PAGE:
Mountain walking is fashionable now – whether it’s done in a leisurely way or by people who are attempting to break personal records. There are a number of routes in Catalonia that have reached the status of classics and one of them, Carros de Foc (Chariots of Fire), even has a name from the films. It crosses the beautiful landscapes of Parc Nacional d’Aigüestortes i Estany de Sant Maurici, is 55 kilometres long and has a cumulative difference of altitude of 9,200 metres. There are nine shelters on the trail, all of which are located at over 1,900 metres above sea level. Plan your route; if you’re not interested in breaking any records we recommend that you allow for five to nine days; take a good map and adequate footwear, and book your overnight stops at the shelters.
Visiting the Boi Valley is synonymous with sublime enjoyment of its cultural and natural heritage, including its beautiful scenery and the charming churches that stand in the villages of the valley. Taüll has two, and probably the best known and most photographed one is Sant Clement i Santa Maria de Taüll. Climb to the top of the slender steeple of Sant Clement and admire the famous Romanesque fresco depicting the Christ Pantocrator on the church’s apse. It’s actually a projection since the original fresco is in the National Art Museum of Catalonia, in the National Palace of Montjuic. While going from church to church you’ll understand why the ensemble has been declared a World Heritage Site. You’ll discover treasures in and around all of them - Barruera, Cardet, Cóll, Durro and Erill la Vall are all villages where time seems to have stood still, full of charm and surrounded by high mountains that can also be explored.
What a great idea the person who first thought of putting large windows on the bottom of boats had! The Illes Medes, consisting of seven small islands that stand in front of l’Estartit on the Costa Brava, are points of immense biological and geological interest, especially when we look at them under the water. A number of vessels set out from l’Estartit and explore the cliffs and coves of the area, as well as offering their passengers the opportunity to observe the extraordinary seabed, complete with colourful fish. The most daring travellers also have the chance to dive in these waters, and there are a number of local firms ready to equip and train you.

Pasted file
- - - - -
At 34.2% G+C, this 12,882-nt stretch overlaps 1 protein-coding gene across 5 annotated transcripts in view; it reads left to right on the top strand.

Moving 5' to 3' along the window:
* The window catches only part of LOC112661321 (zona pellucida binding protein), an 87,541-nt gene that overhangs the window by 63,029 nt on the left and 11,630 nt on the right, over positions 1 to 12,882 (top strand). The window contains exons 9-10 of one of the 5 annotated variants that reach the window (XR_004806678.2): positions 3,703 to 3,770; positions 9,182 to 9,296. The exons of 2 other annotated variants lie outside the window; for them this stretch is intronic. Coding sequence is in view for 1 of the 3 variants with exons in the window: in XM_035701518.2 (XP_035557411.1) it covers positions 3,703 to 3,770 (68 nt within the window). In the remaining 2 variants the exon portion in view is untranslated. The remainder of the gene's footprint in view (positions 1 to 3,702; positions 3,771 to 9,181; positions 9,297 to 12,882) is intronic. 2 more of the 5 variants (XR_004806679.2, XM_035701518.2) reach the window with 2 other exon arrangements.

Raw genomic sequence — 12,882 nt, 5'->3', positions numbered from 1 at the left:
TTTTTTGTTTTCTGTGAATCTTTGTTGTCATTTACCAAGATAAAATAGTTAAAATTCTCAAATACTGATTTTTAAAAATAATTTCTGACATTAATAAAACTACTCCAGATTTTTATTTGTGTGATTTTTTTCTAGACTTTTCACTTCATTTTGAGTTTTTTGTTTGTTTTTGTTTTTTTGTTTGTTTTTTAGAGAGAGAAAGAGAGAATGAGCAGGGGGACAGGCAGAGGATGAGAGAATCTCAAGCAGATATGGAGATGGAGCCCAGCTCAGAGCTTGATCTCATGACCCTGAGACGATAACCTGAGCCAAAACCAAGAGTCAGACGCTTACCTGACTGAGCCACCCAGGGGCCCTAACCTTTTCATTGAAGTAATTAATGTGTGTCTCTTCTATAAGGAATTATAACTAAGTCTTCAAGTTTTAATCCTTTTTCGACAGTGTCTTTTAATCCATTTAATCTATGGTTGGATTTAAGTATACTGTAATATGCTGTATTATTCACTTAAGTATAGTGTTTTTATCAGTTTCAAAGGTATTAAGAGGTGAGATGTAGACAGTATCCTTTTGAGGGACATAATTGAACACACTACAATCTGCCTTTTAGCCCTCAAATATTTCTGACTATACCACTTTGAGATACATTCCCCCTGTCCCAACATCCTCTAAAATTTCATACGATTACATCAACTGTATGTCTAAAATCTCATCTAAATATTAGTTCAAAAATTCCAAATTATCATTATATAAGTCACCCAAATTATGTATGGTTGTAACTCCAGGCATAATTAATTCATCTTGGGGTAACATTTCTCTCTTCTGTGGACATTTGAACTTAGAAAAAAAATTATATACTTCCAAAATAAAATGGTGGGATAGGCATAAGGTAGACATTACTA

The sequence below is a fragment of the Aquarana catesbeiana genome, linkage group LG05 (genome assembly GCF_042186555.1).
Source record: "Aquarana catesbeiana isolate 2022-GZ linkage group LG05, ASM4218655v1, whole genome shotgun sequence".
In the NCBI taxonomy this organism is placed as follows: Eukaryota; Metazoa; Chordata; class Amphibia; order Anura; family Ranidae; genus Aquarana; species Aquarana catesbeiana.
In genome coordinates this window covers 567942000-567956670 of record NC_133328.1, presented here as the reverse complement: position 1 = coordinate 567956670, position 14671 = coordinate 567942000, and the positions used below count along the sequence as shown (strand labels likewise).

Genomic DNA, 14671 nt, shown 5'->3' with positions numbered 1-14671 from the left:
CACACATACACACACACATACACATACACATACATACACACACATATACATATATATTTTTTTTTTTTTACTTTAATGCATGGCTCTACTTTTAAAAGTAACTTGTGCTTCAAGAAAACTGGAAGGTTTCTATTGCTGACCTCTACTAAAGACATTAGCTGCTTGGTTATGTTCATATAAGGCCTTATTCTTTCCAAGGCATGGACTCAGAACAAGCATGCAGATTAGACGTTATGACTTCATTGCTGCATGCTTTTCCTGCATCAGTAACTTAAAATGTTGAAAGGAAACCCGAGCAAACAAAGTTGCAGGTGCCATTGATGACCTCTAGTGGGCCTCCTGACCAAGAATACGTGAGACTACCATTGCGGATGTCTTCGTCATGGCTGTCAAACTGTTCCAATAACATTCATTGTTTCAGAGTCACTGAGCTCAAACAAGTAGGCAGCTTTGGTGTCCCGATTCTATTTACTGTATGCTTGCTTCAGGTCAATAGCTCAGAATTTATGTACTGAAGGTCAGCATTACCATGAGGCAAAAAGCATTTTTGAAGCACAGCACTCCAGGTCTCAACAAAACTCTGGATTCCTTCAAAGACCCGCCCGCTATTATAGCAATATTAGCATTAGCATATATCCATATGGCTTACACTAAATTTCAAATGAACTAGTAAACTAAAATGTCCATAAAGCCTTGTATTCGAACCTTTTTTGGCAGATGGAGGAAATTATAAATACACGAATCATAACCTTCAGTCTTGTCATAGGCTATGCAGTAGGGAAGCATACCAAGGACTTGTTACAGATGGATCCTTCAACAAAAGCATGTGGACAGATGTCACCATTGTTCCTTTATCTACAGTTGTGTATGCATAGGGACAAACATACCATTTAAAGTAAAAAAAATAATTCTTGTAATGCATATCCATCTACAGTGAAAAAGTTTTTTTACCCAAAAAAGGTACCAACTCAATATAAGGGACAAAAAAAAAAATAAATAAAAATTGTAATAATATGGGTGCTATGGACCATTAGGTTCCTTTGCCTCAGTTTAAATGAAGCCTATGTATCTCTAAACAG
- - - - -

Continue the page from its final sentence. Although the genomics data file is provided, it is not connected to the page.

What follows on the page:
If the night skies are cloudless, a spectacular array of stars, nebulae, planets and satellites awaits you at Castelltallat, in Bages. In this unpolluted part of the country, the local Astronomical Observatory organises introductory sessions, with prior booking, for groups of a minimum of 10. As well as sessions with the telescope, visitors are taken on a guided tour of the exhibition at the centre and given an introductory talk with audiovisual support on the constellations and heavenly bodies. Since this is an activity that takes place after dusk, you may want to take advantage of the daylight hours to visit the nearby Castle of Cardona (which is celebrating its tercentenary in 2014) and the town’s salt mines.
Take a couple of hours to explore the Fou Gorge in the region of Vallespir, which is said to be the narrowest gorge in the world. A walkway along the entire route will allow you to make the journey without complications; while the rocks on either side seem to be trying to prevent you from moving forward (there are points where the opening is only a meter wide!). Beneath your feet there’s the river that carved out this gap in the mountains and the sound of water becomes the soundtrack for this trip. When you exit the gorge, you can vist the Montferrer Museum, where you’ll learn all about the age of the musketeers and see an exhibition of period weapons. You should also pay a visit to the abbey of Santa Maria d’Arles, with a fourth-century sarcophagus from which water flows continuously.
If you have kids (and they’re not too fearful) you should take them to the Petit Zoo d’en Pere in Sant Bartomeu del Grau. It’s got the typical touchable animals like sheep, chickens, Vietnamese pigs, goats and pigeons, but there are also tigers, lions, emus and even a crocodile! Book before going there. Visits are always in the company of zoo personnel and last about an hour. And since you’re in the Lluçanès región we suggest that you explore it on a 'burricleta', an electric bicycle that you can rent in Perafita and take on one of the area’s set routes. We recommend a simple one that takes around two hours and runs from Puigmajor to Alpens.